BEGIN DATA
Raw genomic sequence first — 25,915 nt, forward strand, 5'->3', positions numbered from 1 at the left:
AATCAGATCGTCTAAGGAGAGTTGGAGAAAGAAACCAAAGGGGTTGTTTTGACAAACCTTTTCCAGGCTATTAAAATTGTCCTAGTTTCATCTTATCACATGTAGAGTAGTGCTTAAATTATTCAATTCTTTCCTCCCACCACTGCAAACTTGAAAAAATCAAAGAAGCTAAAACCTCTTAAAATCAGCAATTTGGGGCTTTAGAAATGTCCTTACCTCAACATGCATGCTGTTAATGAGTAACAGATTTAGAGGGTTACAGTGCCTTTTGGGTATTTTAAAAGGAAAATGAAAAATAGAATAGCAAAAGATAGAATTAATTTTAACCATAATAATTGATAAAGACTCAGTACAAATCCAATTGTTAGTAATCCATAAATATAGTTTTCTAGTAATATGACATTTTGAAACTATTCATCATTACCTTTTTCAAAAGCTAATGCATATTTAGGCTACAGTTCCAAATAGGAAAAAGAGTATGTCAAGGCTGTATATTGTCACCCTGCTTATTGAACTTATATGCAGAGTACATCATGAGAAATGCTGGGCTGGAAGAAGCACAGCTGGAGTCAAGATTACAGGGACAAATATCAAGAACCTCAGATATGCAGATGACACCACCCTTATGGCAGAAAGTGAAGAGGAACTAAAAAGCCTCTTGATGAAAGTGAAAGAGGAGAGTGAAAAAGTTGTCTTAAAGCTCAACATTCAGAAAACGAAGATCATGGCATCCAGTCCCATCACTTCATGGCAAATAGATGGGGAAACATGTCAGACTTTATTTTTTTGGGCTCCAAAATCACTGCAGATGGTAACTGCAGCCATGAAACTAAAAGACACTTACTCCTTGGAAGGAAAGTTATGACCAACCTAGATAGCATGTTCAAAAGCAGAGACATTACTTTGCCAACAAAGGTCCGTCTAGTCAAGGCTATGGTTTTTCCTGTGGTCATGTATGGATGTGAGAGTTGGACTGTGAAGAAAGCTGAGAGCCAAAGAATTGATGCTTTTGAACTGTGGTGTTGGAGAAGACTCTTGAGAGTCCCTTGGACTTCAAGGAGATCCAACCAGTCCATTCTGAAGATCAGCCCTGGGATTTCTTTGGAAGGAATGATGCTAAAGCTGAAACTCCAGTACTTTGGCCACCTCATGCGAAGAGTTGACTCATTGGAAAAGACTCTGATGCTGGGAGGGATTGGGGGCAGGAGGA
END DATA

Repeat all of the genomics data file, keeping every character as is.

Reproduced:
Raw genomic sequence first — 25,915 nt, forward strand, 5'->3', positions numbered from 1 at the left:
AATCAGATCGTCTAAGGAGAGTTGGAGAAAGAAACCAAAGGGGTTGTTTTGACAAACCTTTTCCAGGCTATTAAAATTGTCCTAGTTTCATCTTATCACATGTAGAGTAGTGCTTAAATTATTCAATTCTTTCCTCCCACCACTGCAAACTTGAAAAAATCAAAGAAGCTAAAACCTCTTAAAATCAGCAATTTGGGGCTTTAGAAATGTCCTTACCTCAACATGCATGCTGTTAATGAGTAACAGATTTAGAGGGTTACAGTGCCTTTTGGGTATTTTAAAAGGAAAATGAAAAATAGAATAGCAAAAGATAGAATTAATTTTAACCATAATAATTGATAAAGACTCAGTACAAATCCAATTGTTAGTAATCCATAAATATAGTTTTCTAGTAATATGACATTTTGAAACTATTCATCATTACCTTTTTCAAAAGCTAATGCATATTTAGGCTACAGTTCCAAATAGGAAAAAGAGTATGTCAAGGCTGTATATTGTCACCCTGCTTATTGAACTTATATGCAGAGTACATCATGAGAAATGCTGGGCTGGAAGAAGCACAGCTGGAGTCAAGATTACAGGGACAAATATCAAGAACCTCAGATATGCAGATGACACCACCCTTATGGCAGAAAGTGAAGAGGAACTAAAAAGCCTCTTGATGAAAGTGAAAGAGGAGAGTGAAAAAGTTGTCTTAAAGCTCAACATTCAGAAAACGAAGATCATGGCATCCAGTCCCATCACTTCATGGCAAATAGATGGGGAAACATGTCAGACTTTATTTTTTTGGGCTCCAAAATCACTGCAGATGGTAACTGCAGCCATGAAACTAAAAGACACTTACTCCTTGGAAGGAAAGTTATGACCAACCTAGATAGCATGTTCAAAAGCAGAGACATTACTTTGCCAACAAAGGTCCGTCTAGTCAAGGCTATGGTTTTTCCTGTGGTCATGTATGGATGTGAGAGTTGGACTGTGAAGAAAGCTGAGAGCCAAAGAATTGATGCTTTTGAACTGTGGTGTTGGAGAAGACTCTTGAGAGTCCCTTGGACTTCAAGGAGATCCAACCAGTCCATTCTGAAGATCAGCCCTGGGATTTCTTTGGAAGGAATGATGCTAAAGCTGAAACTCCAGTACTTTGGCCACCTCATGCGAAGAGTTGACTCATTGGAAAAGACTCTGATGCTGGGAGGGATTGGGGGCAGGAGGA